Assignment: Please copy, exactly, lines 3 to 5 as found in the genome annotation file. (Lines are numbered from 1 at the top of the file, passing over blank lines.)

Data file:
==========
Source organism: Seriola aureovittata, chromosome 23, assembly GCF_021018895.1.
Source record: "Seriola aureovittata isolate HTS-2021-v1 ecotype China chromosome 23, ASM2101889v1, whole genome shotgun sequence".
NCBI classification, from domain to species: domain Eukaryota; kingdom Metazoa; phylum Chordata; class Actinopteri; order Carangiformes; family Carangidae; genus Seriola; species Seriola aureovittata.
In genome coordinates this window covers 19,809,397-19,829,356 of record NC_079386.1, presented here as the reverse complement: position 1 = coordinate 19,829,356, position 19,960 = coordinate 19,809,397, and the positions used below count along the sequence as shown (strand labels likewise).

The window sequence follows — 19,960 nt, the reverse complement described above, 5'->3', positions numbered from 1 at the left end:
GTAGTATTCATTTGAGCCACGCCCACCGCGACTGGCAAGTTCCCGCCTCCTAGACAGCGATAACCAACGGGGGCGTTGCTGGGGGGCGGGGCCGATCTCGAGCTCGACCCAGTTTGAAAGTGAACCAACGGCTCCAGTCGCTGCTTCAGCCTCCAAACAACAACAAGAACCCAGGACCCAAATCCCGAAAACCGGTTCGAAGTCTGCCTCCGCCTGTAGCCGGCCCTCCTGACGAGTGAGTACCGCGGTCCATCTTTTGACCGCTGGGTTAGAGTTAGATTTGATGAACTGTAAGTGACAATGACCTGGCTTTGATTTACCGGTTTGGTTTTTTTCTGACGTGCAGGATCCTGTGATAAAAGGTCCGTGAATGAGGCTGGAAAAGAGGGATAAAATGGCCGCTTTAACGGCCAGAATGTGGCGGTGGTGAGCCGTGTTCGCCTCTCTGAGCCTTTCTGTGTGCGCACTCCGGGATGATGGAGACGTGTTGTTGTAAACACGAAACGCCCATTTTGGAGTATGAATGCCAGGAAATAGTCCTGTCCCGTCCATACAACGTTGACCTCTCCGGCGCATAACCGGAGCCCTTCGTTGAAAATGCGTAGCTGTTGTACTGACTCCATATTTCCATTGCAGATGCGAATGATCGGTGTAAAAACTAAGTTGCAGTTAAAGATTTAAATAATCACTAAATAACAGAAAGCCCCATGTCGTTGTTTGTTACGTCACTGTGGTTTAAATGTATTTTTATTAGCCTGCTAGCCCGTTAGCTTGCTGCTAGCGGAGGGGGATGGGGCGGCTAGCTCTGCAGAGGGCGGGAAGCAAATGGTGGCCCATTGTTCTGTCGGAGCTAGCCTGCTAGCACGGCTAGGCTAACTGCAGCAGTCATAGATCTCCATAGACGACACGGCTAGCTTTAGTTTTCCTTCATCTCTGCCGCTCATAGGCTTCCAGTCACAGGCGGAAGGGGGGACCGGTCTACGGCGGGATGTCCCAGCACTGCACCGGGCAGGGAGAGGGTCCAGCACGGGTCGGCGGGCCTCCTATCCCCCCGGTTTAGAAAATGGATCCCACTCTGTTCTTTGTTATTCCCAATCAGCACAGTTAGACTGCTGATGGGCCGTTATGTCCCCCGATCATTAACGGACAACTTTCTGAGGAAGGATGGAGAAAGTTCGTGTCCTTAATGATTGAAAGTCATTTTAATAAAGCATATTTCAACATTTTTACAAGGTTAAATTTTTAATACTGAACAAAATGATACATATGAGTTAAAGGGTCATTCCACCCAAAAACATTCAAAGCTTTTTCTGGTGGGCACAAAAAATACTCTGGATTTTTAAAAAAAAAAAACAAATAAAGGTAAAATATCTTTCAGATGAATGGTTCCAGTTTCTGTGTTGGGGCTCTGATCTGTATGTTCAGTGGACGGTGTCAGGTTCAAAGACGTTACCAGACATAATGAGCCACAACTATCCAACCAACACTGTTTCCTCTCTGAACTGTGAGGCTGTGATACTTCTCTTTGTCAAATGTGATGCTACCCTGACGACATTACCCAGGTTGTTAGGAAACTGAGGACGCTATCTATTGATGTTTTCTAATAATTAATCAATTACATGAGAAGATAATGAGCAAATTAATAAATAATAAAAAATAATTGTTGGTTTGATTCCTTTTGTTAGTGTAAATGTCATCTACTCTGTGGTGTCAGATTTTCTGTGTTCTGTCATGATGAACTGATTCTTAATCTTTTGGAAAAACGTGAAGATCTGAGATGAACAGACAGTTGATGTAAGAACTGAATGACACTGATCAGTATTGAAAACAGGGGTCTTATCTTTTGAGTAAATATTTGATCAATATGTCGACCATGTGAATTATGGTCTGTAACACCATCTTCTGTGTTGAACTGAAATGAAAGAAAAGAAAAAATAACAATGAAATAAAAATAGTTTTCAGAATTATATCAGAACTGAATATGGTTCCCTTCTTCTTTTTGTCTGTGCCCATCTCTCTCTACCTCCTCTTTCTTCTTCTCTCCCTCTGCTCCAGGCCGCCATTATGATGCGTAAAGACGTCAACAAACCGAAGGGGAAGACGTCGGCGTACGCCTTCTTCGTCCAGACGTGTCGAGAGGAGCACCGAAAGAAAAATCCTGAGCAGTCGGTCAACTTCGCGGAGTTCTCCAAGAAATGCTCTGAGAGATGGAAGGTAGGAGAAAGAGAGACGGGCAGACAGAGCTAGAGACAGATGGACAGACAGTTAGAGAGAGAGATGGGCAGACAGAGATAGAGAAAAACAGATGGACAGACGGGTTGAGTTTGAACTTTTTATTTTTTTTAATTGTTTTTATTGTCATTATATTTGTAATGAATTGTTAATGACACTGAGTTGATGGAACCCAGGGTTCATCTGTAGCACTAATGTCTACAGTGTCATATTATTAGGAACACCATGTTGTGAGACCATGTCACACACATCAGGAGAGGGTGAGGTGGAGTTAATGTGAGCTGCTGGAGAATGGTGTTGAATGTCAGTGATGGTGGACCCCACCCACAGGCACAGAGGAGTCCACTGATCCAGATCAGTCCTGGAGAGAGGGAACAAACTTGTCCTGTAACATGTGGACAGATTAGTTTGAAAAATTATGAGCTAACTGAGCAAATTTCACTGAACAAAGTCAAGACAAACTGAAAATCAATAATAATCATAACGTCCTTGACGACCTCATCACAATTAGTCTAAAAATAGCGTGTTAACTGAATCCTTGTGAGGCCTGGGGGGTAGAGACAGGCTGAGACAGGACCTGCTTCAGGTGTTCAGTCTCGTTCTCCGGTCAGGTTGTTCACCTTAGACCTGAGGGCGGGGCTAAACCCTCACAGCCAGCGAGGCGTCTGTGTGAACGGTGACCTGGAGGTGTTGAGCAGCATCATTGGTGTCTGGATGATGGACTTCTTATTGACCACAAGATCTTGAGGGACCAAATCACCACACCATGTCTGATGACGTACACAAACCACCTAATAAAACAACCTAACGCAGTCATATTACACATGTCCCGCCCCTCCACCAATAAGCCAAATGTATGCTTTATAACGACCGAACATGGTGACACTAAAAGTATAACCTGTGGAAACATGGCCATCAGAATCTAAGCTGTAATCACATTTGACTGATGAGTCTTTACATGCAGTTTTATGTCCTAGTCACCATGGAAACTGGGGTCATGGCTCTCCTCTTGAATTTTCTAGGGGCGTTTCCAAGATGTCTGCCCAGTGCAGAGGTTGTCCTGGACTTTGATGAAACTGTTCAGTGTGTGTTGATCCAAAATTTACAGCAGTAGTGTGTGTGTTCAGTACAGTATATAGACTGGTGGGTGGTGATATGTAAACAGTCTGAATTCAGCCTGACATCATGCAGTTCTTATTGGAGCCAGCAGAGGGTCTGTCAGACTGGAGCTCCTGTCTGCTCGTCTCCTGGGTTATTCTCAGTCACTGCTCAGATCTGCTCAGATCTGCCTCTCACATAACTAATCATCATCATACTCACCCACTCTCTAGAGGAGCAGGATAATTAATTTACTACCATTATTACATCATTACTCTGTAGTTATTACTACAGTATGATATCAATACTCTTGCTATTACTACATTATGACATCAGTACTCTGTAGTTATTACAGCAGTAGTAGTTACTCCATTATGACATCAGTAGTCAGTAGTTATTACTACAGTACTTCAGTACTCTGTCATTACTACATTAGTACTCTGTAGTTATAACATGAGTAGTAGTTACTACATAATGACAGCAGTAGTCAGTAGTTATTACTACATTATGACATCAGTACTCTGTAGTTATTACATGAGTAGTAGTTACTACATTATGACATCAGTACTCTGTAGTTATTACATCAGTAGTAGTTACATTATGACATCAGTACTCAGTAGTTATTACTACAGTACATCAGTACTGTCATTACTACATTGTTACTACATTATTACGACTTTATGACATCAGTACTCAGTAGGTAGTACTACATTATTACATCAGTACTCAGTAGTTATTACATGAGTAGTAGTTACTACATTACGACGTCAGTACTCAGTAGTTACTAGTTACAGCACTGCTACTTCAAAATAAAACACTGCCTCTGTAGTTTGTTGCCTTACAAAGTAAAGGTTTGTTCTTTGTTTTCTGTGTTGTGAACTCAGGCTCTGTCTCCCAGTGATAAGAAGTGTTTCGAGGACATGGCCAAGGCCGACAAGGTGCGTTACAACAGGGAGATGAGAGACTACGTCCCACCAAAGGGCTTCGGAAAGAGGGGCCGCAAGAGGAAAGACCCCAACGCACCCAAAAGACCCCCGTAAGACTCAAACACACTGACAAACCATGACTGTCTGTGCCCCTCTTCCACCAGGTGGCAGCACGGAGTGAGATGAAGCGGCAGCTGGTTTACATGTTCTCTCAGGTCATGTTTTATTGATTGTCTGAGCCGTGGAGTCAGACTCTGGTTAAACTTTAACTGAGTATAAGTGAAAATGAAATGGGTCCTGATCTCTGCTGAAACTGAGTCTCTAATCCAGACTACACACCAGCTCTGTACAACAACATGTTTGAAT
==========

NCBI classification, from domain to species: domain Eukaryota; kingdom Metazoa; phylum Chordata; class Actinopteri; order Carangiformes; family Carangidae; genus Seriola; species Seriola aureovittata.
In genome coordinates this window covers 19,809,397-19,829,356 of record NC_079386.1, presented here as the reverse complement: position 1 = coordinate 19,829,356, position 19,960 = coordinate 19,809,397, and the positions used below count along the sequence as shown (strand labels likewise).

The window sequence follows — 19,960 nt, the reverse complement described above, 5'->3', positions numbered from 1 at the left end: